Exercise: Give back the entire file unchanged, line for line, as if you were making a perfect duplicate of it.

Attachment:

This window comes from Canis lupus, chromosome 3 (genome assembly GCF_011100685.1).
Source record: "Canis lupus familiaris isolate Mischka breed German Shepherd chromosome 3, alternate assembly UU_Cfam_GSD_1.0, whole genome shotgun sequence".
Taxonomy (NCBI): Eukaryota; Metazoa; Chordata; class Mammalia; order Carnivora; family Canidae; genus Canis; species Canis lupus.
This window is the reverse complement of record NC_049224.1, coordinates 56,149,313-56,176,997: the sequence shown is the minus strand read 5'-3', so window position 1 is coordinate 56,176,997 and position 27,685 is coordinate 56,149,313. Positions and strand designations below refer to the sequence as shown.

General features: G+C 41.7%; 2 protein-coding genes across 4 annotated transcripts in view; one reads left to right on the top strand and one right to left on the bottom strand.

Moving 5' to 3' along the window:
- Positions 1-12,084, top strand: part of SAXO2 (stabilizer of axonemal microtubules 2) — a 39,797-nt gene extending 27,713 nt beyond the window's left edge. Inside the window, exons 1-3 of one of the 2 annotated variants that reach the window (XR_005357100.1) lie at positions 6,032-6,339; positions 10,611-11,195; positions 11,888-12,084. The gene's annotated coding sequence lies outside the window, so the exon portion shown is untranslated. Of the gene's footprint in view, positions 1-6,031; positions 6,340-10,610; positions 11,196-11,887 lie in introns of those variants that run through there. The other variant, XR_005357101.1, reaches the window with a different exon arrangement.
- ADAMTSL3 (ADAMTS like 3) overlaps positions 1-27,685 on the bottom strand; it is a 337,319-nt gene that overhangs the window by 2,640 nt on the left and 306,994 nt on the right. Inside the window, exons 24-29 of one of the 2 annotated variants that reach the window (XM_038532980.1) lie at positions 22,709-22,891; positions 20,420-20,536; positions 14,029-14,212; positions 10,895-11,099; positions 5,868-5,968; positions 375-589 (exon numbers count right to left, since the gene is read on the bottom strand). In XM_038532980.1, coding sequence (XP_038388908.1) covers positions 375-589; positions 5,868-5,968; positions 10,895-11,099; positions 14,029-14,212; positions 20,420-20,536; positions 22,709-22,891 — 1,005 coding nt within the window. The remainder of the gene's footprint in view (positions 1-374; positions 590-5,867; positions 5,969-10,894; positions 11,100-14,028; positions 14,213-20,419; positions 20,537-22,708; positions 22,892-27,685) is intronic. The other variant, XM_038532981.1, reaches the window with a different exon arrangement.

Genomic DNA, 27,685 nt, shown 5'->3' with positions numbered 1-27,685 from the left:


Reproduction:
This window comes from Canis lupus, chromosome 3 (genome assembly GCF_011100685.1).
Source record: "Canis lupus familiaris isolate Mischka breed German Shepherd chromosome 3, alternate assembly UU_Cfam_GSD_1.0, whole genome shotgun sequence".
Taxonomy (NCBI): Eukaryota; Metazoa; Chordata; class Mammalia; order Carnivora; family Canidae; genus Canis; species Canis lupus.
This window is the reverse complement of record NC_049224.1, coordinates 56,149,313-56,176,997: the sequence shown is the minus strand read 5'-3', so window position 1 is coordinate 56,176,997 and position 27,685 is coordinate 56,149,313. Positions and strand designations below refer to the sequence as shown.

General features: G+C 41.7%; 2 protein-coding genes across 4 annotated transcripts in view; one reads left to right on the top strand and one right to left on the bottom strand.

Moving 5' to 3' along the window:
- Positions 1-12,084, top strand: part of SAXO2 (stabilizer of axonemal microtubules 2) — a 39,797-nt gene extending 27,713 nt beyond the window's left edge. Inside the window, exons 1-3 of one of the 2 annotated variants that reach the window (XR_005357100.1) lie at positions 6,032-6,339; positions 10,611-11,195; positions 11,888-12,084. The gene's annotated coding sequence lies outside the window, so the exon portion shown is untranslated. Of the gene's footprint in view, positions 1-6,031; positions 6,340-10,610; positions 11,196-11,887 lie in introns of those variants that run through there. The other variant, XR_005357101.1, reaches the window with a different exon arrangement.
- ADAMTSL3 (ADAMTS like 3) overlaps positions 1-27,685 on the bottom strand; it is a 337,319-nt gene that overhangs the window by 2,640 nt on the left and 306,994 nt on the right. Inside the window, exons 24-29 of one of the 2 annotated variants that reach the window (XM_038532980.1) lie at positions 22,709-22,891; positions 20,420-20,536; positions 14,029-14,212; positions 10,895-11,099; positions 5,868-5,968; positions 375-589 (exon numbers count right to left, since the gene is read on the bottom strand). In XM_038532980.1, coding sequence (XP_038388908.1) covers positions 375-589; positions 5,868-5,968; positions 10,895-11,099; positions 14,029-14,212; positions 20,420-20,536; positions 22,709-22,891 — 1,005 coding nt within the window. The remainder of the gene's footprint in view (positions 1-374; positions 590-5,867; positions 5,969-10,894; positions 11,100-14,028; positions 14,213-20,419; positions 20,537-22,708; positions 22,892-27,685) is intronic. The other variant, XM_038532981.1, reaches the window with a different exon arrangement.

Genomic DNA, 27,685 nt, shown 5'->3' with positions numbered 1-27,685 from the left: